5 Ronald Heifetz, Alexander Grashow and Marty Linsky, The Practice of Adaptive Leadership: Tools and Tactics for Changing Your Organization and the World (Boston, MA: Harvard Business Press, 2009), 19.
6 Richard T. Pascale, Mark Milleman and Linda Gioja, Surfing the Edge of Chaos: The Laws of Nature and the New Laws of Business (New York: Crown, 2000), 13–14.
7 Ronald A. Heifetz and Marty Linsky, Leadership on the Line: Staying Alive Through the Dangers of Leading (Boston, MA: Harvard Business School Press, 2002), 13–14.
8 Kugbeadjor and Kwiyani, “Exploring Adaptive Challenges Faced by African Missionaries in Britain,” 7.
9 Peter G. Northouse, Leadership: Theory & Practice, 7th ed. (Thousand Oaks, CA: Sage Publications, Inc., 2016), 262.
10 Ibid., 264.
11 Gabrielle Ka Wai Wong and Diana L. H. Chan, “Adaptive Leadership in Academic Libraries,” Library Management 39, no. 1/2 (2018): 108, doi.org/10.1108/LM-06-2017-0060.
12 Glenda Campbell-Evans, Jan Gray and Bridget Leggett, “Adaptive leadership in school boards in Australia: an emergent model,” School Leadership & Management 34, no. 5 (2014): 546, http://doi.org/10.1080/13632434.2014.938038.
13 Ronald A. Heifetz, Leadership Without Easy Answers (Cambridge, MA: The Belknap Press of Harvard University Press, 1994). The concept of adaptive leadership would later be expounded by Pascale et. al. in Surfing the Edge of Chaos.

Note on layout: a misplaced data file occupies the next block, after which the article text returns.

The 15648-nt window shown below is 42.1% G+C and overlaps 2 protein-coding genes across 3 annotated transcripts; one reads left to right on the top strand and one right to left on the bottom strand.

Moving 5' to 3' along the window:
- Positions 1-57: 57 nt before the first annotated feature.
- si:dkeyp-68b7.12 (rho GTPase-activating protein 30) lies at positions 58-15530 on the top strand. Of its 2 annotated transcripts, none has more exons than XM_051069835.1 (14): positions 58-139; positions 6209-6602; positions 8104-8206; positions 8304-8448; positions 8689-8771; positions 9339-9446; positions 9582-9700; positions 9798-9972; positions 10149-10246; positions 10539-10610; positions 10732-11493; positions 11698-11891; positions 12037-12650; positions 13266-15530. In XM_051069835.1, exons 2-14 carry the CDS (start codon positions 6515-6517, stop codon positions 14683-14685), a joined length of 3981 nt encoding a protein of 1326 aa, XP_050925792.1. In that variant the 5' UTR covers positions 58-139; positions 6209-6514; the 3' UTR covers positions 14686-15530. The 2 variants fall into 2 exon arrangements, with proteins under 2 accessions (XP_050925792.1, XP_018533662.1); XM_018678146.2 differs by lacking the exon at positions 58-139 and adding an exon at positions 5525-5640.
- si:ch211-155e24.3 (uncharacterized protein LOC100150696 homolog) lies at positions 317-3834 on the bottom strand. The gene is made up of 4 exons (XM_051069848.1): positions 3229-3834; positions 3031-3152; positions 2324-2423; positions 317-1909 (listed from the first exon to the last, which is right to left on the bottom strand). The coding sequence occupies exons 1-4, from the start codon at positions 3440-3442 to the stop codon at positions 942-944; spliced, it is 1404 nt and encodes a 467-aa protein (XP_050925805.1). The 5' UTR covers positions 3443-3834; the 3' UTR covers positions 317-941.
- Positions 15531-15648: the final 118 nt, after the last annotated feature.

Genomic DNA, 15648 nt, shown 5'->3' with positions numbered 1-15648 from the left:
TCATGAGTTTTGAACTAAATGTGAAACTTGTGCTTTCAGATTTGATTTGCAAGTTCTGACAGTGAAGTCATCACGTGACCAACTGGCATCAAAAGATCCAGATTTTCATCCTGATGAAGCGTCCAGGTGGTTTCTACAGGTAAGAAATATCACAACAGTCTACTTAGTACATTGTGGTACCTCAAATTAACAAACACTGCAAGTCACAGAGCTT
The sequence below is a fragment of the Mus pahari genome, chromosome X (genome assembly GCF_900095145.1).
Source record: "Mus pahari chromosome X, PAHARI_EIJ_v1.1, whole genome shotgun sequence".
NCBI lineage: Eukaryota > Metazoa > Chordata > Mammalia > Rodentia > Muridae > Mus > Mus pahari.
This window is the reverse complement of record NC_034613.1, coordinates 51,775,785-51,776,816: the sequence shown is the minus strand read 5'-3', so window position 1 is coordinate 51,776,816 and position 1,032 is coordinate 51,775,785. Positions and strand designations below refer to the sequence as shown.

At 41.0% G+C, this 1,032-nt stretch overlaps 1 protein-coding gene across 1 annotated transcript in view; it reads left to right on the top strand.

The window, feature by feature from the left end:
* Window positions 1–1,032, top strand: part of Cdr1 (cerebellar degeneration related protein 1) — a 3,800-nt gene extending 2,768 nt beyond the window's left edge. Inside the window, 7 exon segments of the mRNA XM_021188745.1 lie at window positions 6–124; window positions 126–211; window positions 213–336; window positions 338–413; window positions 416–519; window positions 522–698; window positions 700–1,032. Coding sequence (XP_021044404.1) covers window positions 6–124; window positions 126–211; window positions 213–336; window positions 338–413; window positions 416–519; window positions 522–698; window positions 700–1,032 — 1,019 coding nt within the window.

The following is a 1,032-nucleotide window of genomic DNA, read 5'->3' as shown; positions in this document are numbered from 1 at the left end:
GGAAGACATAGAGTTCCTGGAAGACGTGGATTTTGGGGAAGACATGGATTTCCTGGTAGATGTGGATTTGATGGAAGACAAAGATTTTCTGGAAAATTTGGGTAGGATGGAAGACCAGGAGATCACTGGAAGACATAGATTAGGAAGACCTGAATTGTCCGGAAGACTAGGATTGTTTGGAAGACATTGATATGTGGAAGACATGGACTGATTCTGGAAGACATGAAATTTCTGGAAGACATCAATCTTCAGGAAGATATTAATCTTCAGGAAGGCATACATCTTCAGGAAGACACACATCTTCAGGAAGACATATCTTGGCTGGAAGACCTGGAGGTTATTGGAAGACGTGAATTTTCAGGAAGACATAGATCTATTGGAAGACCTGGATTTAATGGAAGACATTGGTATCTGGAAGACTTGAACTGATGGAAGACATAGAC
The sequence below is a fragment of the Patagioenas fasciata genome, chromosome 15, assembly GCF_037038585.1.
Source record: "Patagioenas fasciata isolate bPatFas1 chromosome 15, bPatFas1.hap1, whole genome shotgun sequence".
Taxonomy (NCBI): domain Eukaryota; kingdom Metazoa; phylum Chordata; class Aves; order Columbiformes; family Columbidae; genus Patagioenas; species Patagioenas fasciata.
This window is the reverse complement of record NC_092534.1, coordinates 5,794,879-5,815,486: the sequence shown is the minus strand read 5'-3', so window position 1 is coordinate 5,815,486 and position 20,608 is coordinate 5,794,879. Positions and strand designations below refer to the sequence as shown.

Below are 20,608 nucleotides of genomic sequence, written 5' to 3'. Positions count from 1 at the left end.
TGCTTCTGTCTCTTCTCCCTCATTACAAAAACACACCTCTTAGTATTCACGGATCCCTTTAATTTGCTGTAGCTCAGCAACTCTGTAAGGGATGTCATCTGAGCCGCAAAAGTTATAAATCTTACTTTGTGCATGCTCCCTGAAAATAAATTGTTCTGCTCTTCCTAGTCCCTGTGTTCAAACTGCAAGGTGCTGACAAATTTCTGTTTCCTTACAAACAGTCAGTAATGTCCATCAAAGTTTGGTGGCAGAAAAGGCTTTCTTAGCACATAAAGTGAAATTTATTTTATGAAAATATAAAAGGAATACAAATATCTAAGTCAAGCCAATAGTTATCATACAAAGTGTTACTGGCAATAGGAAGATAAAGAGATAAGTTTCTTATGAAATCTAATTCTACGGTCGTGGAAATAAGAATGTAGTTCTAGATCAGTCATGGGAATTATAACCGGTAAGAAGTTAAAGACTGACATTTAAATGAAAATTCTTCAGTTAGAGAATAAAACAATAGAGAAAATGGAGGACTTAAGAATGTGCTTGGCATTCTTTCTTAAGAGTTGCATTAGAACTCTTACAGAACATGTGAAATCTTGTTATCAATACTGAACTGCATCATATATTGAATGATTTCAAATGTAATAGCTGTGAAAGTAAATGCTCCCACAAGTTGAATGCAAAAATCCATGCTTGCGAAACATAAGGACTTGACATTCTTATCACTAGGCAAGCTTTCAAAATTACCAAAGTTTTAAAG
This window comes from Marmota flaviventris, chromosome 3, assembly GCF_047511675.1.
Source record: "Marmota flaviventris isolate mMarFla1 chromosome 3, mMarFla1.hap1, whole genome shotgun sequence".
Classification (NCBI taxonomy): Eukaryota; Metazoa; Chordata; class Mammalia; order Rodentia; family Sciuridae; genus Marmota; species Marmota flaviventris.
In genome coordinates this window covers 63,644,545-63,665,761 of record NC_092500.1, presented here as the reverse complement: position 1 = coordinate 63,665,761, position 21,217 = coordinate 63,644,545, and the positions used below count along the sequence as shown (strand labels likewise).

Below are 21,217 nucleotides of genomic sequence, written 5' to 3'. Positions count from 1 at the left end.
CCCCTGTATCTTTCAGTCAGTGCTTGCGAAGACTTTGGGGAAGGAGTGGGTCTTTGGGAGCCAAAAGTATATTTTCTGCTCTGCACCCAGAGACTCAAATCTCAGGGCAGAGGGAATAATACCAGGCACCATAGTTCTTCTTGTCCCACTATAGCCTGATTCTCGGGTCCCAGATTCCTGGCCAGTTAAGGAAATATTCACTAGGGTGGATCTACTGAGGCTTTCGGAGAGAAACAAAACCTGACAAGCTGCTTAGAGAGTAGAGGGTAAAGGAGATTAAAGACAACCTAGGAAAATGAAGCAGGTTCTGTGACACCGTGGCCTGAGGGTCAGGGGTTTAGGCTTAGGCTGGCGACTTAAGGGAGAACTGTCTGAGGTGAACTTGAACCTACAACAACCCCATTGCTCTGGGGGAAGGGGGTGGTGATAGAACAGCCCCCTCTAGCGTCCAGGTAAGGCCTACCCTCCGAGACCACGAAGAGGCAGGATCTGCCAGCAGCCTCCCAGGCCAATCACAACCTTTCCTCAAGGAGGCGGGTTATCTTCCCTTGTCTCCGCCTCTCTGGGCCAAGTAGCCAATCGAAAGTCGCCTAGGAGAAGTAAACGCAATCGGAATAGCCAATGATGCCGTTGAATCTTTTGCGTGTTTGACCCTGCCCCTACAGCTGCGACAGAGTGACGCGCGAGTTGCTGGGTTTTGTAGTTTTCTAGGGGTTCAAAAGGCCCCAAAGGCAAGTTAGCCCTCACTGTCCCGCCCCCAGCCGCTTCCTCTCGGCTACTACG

14 Margaret J. Wheatley, Leadership and the New Science: Learning About Organization from an Orderly Universe (San Francisco, CA: Berrett- Koehler, 1992).
15 Heifetz et al., The Practice of Adaptive Leadership, 9. Some of the works which immediately evolved to build on the subject are Ronald A. Heifetz and Martin Linsky, Leadership on the Line: Staying Alive Through the Dangers of Leading (Boston, MA: Harvard Business School Press, 2017); Dean Williams, Real Leadership: Helping People and Organizations Face their Toughest Challenges, 1st ed. (San Francisco, CA: Berrett- Koehler, 2005); Parks, Leadership Can Be Taught.
16 Heifetz et al., The Practice of Adaptive Leadership, 14.
17 John Roberto, “Becoming an Adaptive Leader: Based on the Work of Ronald Heifetz and Marty Linsky,” Lifelong Faith 5, no. 1 (2011): 26, https://www.lifelongfaith.com/uploads/5/1/6/4/5164069/becoming_an_adaptive_leader.pdf.
18 Heifetz et al., The Practice of Adaptive Leadership, 19.
19 Kerry Patterson et al., Crucial Conversations: Tools for Talking When Stakes are High, 2nd ed. (New York: McGraw-Hill, 2012), ix.
20 Campbell-Evans et al., “Adaptive Leadership in School Boards in Australia,” 546.
21 Heifetz et al., The Practice of Adaptive Leadership, 19.
22 Northouse, Leadership Theory & Practice, 262.
23 Ibid., 264.
24 Ibid., 271.
25 For instance, see André Gagné, “The ‘Spiritual Warfare’ Worldview of Trump’s Conspiracy Doctor is Part of a Transnational Movement,” Religion Dispatches, 14 August 2020, https://religiondispatches.org/the-spiritual-warfare-worldview-of-trumps-conspiracy-doctor-is-part-of-a-transnational-movement/.
26 As of 1 October 2021 only 4.4 per cent of the population of Africa are fully vaccinated https://www.bbc.co.uk/news/56100076.